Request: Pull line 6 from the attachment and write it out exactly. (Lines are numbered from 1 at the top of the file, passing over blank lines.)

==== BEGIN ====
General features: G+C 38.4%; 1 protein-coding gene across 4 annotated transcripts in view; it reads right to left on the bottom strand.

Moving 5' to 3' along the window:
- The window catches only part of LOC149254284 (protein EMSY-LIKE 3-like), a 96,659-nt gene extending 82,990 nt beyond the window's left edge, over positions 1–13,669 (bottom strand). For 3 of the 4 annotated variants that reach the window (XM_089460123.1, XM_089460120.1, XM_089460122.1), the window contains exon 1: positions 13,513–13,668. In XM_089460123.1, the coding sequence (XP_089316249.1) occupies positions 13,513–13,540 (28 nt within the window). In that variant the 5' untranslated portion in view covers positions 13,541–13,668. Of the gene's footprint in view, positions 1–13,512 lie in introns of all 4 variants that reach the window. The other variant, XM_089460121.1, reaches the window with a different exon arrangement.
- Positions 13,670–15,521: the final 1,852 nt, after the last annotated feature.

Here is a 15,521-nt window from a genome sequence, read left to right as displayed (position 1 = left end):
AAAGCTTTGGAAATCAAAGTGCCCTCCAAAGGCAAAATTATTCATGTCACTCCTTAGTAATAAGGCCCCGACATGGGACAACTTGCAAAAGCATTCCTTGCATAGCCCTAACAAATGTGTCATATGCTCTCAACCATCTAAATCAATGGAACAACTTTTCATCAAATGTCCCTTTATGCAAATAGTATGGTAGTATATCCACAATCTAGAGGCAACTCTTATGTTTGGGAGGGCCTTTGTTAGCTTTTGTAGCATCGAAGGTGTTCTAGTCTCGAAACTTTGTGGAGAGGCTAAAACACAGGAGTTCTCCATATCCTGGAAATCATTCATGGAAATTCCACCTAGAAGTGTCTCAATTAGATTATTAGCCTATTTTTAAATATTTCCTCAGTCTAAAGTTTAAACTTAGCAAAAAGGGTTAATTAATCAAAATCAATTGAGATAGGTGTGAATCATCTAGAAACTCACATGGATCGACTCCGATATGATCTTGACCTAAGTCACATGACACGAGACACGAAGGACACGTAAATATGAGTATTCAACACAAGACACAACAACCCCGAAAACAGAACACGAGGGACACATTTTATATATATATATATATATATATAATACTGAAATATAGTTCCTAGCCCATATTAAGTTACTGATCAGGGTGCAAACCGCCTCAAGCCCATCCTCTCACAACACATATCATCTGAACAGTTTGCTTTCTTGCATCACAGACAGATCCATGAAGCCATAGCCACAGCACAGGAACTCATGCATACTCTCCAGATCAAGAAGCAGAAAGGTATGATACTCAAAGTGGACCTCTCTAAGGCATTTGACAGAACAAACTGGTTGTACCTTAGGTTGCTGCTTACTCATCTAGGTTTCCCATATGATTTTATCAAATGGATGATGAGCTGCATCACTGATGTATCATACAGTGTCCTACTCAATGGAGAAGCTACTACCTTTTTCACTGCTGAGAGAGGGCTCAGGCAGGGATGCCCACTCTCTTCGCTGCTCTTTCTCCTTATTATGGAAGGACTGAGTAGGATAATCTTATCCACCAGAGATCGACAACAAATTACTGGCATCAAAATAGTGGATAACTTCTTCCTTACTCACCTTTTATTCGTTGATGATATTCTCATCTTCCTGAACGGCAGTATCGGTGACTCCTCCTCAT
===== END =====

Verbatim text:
AAAGCTTTGGAAATCAAAGTGCCCTCCAAAGGCAAAATTATTCATGTCACTCCTTAGTAATAAGGCCCCGACATGGGACAACTTGCAAAAGCATTCCTTGCATAGCCCTAACAAATGTGTCATATGCTCTCAACCATCTAAATCAATGGAACAACTTTTCATCAAATGTCCCTTTATGCAAATAGTATGGTAGTATATCCACAATCTAGAGGCAACTCTTATGTTTGGGAGGGCCTTTGTTAGCTTTTGTAGCATCGAAGGTGTTCTAGTCTCGAAACTTTGTGGAGAGGCTAAAACACAGGAGTTCTCCATATCCTGGAAATCATTCATGGAAATTCCACCTAGAAGTGTCTCAATTAGATTATTAGCCTATTTTTAAATATTTCCTCAGTCTAAAGTTTAAACTTAGCAAAAAGGGTTAATTAATCAAAATCAATTGAGATAGGTGTGAATCATCTAGAAACTCACATGGATCGACTCCGATATGATCTTGACCTAAGTCACATGACACGAGACACGAAGGACACGTAAATATGAGTATTCAACACAAGACACAACAACCCCGAAAACAGAACACGAGGGACACATTTTATATATATATATATATATATATAATACTGAAATATAGTTCCTAGCCCATATTAAGTTACTGATCAGGGTGCAAACCGCCTCAAGCCCATCCTCTCACAACACATATCATCTGAACAGTTTGCTTTCTTGCATCACAGACAGATCCATGAAGCCATAGCCACAGCACAGGAACTCATGCATACTCTCCAGATCAAGAAGCAGAAAGGTATGATACTCAAAGTGGACCTCTCTAAGGCATTTGACAGAACAAACTGGTTGTACCTTAGGTTGCTGCTTACTCATCTAGGTTTCCCATATGATTTTATCAAATGGATGATGAGCTGCATCACTGATGTATCATACAGTGTCCTACTCAATGGAGAAGCTACTACCTTTTTCACTGCTGAGAGAGGGCTCAGGCAGGGATGCCCACTCTCTTCGCTGCTCTTTCTCCTTATTATGGAAGGACTGAGTAGGATAATCTTATCCACCAGAGATCGACAACAAATTACTGGCATCAAAATAGTGGATAACTTCTTCCTTACTCACCTTTTATTCGTTGATGATATTCTCATCTTCCTGAACGGCAGTATCGGTGACTCCTCCTCAT